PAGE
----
U.S.-Cuba Relations Speech, December 17, 2014
On December 17, 2014, President Obama stated that the United States is beginning to normalized diplomatic relations with the government of Cuba. U.S.-Cuba relations were severed in 1961, due to deteriorating relations between the United States Government and Castro’s communist dictatorship. Below are the summarized highlights of President Obama’s U.S.-Cuba Relations Speech:
The intention to reestablish U.S.-Cuba relations is to create increased opportunities for both Cubans and Americans. United States policies towards Cuba have been to isolate the island, since 1961, in attempts to change Castro’s dictatorship and support democracy and human rights in Cuba.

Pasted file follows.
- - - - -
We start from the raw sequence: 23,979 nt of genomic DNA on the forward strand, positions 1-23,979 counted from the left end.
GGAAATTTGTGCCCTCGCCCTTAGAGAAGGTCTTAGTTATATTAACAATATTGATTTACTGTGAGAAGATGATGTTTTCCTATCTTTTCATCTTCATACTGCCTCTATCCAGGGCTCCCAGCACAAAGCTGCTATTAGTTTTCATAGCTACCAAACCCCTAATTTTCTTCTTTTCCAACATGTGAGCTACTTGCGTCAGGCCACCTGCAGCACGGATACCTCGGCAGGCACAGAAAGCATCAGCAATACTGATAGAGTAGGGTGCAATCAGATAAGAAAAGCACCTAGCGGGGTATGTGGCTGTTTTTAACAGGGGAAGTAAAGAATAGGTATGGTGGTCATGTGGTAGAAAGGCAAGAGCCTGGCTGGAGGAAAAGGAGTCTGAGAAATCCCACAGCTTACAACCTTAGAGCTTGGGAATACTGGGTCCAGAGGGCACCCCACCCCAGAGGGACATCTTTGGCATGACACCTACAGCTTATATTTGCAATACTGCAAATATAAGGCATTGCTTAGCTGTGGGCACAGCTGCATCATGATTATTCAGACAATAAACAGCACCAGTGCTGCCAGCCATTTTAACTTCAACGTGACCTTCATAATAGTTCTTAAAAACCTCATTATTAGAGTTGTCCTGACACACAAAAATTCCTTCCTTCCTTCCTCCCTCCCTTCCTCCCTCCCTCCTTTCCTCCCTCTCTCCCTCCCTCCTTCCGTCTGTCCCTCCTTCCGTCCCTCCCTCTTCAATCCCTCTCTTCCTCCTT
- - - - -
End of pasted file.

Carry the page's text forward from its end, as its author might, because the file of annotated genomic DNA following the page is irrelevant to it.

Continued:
Despite these policies, Cuba has been governed by the Castro brothers and the communist party for the past 57 years.
During the Obama administration, restrictions have been lifted for remittances to be sent to family members in Cuba, and for Cuban-Americans to travel to Cuba.
While the Obama administration has been prepared to improve U.S.-Cuba relations, a major obstacle has been the wrongful imprisonment in Cuba for the past five years of Alan Gross, a U.S. citizen and USAID sub-contractor. The Obama administration has had discussions with the Castro government for many months, about Mr. Gross’ release, as well as discussions about other aspects of U.S.-Cuba relations.